Think about this: the Web has failed advertising. Hasn’t it?
This was the question Marketing Magazine asked yesterday following an Advertising Week session titled, Digital Publishing in the Age of Engagement, that took place on Wednesday in New York City. The context behind the question is that advertising (as we have known it to date) offers little by way of content and engagement, which seems to be the main thrust behind online usage for consumers. They’re no longer just consuming content. They’re engaged with the content (text, audio, images and videos) in a very different way.
Advertising has failed.
"Erin Clift, senior vice-president, global sales development at AOL, said ‘failed’ is a strong word, but the Internet as it exists today isn’t built for what brands are trying to accomplish. ‘Publishers in general just need to think differently,’ said Clift, offering up her company’s new platform Project Devil as a possible answer. ‘What we’re trying to do is maximize the page for the consumer experience. And if you’re going to reinvent a page for content, then let’s also reinvent the page for brands to really engage with the users who want to connect to that content and give them a canvas where they can have messaging, utility and function.’"
The Web has not failed advertising. Advertising has failed the Web.
Let’s tweak my last turn of the phrase: advertising – as we have known it to date – has failed the Web. Bad, boring and interruption-based advertising always struggled to capture mindshare. Traditional marketers beat that reality through frequency and repetition (in layman’s terms: shoving more of it, more frequently, down our collective gullets). More modern online advertisers not only followed that tactic, but they also cluttered the pages with multiple messages in multiple sizes in a very primitive way (low quality images and creative to ensure speedier downloads).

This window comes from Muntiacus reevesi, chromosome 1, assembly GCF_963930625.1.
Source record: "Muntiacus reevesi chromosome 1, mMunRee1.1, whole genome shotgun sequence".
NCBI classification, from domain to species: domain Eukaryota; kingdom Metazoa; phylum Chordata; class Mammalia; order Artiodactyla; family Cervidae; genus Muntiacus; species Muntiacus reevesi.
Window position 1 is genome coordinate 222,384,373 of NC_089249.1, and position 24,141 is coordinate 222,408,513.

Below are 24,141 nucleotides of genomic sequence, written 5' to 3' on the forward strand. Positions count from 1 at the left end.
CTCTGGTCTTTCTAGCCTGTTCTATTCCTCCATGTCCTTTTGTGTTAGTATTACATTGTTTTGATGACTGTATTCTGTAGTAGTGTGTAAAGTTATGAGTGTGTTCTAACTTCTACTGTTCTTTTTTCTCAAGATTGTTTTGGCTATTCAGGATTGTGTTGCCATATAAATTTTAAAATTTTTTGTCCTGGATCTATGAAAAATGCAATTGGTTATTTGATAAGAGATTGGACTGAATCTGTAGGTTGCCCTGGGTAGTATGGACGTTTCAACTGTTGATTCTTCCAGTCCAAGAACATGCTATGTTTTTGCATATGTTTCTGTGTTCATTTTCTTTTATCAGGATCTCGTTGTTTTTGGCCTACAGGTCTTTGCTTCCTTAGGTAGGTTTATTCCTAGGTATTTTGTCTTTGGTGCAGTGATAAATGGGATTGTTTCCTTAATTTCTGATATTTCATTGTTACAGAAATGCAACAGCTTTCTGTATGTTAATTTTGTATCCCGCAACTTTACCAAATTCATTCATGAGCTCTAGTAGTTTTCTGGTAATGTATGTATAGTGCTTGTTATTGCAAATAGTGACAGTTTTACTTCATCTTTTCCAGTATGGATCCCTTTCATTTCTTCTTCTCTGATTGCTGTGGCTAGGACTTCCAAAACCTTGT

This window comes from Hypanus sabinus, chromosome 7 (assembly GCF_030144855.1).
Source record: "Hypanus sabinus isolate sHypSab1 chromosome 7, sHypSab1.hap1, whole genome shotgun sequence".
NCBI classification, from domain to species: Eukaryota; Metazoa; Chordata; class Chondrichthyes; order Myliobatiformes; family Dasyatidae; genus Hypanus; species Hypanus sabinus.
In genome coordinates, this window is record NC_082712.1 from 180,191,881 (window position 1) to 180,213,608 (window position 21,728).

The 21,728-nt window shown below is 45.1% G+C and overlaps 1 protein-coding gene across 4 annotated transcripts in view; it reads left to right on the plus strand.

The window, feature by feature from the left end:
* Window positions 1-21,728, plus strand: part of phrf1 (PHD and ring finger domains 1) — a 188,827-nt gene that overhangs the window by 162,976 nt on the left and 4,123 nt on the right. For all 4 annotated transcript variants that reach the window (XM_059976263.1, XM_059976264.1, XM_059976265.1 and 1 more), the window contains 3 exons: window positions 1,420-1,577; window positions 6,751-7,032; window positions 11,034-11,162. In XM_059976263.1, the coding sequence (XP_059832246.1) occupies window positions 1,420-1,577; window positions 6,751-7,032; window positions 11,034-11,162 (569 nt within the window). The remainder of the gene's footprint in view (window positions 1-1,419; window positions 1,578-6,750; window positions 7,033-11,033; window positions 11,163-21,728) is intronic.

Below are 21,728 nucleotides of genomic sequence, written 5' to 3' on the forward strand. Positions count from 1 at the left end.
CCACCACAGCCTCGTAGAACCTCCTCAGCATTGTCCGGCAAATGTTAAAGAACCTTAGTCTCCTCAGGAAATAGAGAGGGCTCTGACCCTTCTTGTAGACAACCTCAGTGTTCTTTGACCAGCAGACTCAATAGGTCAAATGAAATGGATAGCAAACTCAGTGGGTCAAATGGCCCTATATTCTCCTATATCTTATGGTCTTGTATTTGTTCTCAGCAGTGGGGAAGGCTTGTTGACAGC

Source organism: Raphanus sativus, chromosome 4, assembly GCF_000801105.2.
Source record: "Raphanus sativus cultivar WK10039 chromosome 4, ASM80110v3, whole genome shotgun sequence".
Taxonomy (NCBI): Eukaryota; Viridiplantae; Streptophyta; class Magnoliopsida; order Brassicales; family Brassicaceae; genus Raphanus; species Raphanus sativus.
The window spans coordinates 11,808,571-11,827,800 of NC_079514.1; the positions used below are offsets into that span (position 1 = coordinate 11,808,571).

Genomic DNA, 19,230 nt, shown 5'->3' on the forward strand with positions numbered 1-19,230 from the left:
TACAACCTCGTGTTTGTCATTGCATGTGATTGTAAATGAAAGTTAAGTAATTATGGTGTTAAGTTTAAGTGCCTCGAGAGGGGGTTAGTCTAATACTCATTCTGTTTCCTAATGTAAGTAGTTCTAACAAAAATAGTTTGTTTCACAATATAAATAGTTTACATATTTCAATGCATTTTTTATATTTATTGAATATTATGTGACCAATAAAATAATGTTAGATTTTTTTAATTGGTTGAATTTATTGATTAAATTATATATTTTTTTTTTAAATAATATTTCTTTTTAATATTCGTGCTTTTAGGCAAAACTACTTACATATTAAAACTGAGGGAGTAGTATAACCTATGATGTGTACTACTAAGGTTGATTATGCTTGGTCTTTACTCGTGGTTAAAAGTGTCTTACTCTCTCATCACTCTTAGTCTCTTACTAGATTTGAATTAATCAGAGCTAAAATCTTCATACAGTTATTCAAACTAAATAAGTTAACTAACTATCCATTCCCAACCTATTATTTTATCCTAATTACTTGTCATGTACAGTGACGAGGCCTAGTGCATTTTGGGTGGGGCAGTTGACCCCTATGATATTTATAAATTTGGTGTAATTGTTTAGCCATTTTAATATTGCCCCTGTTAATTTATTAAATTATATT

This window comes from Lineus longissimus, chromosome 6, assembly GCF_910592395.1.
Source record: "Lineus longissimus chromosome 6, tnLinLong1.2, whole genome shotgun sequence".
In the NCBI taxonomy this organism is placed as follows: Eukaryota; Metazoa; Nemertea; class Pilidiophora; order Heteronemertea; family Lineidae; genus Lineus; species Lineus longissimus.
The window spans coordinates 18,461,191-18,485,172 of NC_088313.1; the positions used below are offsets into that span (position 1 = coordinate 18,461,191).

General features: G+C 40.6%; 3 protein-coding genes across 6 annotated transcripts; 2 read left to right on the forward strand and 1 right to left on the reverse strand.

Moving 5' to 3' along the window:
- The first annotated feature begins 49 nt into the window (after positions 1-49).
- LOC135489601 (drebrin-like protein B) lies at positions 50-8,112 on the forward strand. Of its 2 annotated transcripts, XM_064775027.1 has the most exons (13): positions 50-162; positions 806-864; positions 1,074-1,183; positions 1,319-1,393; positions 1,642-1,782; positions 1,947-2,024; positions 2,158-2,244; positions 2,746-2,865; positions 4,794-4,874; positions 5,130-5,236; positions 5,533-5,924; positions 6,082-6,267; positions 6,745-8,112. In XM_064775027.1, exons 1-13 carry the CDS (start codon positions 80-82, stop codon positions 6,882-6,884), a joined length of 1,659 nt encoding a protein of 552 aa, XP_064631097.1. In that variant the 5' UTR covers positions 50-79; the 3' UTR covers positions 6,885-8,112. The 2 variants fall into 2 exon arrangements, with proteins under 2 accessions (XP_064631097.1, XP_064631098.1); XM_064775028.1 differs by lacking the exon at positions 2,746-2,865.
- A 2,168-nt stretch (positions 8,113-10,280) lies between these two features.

We did it to ourselves, really.
When those models began to fail, we switched the name of "banner advertising" to "display advertising" as if that turn of the phrase would make brands (and consumers) forget the big promise of online advertising: that consumers will take action and click on your highly relevant and targeted ads. The truth is that there is a lot more to online advertising than just those little square boxes that surround every piece of content we see online. In fact, search advertising (the kind that Google mastered) hasn’t failed the Web at all. Email Marketing has not failed the Web (well, spam has, but that’s another story for another Blog post). Affiliate marketing works great too.
The secret isn’t much of a secret.
Add value. Add context. Add relevancy. The best advertising does this. Yes, the big idea and breakthrough creative is critical, but if it’s not delivered on a platform that runs in compliment to the content it surrounds – and the desires of the people consuming the content – all is lost. If anything, the Web has changed advertising. The Web is changing advertising. The Web is forcing advertising to take a big, hard and long look in the mirror and ask itself: " how do I make consumers care about my message?"
Has the Web failed advertising? Has advertising failed the Web? What do you think?